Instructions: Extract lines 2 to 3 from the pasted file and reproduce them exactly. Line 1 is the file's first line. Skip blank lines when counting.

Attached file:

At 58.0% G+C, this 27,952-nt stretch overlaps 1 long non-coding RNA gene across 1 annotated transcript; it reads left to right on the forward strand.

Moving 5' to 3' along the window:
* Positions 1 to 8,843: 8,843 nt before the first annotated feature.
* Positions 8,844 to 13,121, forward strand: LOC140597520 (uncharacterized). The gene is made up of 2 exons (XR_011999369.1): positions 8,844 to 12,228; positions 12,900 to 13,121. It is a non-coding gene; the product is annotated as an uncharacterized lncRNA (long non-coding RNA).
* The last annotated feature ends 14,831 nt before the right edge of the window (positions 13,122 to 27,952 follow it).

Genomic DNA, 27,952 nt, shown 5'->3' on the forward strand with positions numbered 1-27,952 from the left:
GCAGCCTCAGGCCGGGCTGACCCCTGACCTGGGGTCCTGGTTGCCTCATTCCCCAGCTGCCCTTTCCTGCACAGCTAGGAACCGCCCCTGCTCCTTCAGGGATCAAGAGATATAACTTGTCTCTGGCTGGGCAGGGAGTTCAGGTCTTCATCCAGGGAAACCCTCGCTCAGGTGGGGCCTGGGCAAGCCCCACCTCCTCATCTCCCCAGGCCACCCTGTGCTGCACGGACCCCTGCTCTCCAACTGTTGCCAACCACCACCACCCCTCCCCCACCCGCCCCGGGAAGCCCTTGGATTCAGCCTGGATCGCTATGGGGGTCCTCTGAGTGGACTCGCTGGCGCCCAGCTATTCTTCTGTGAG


Moving 5' to 3' along the window:
* Positions 1 to 8,843: 8,843 nt before the first annotated feature.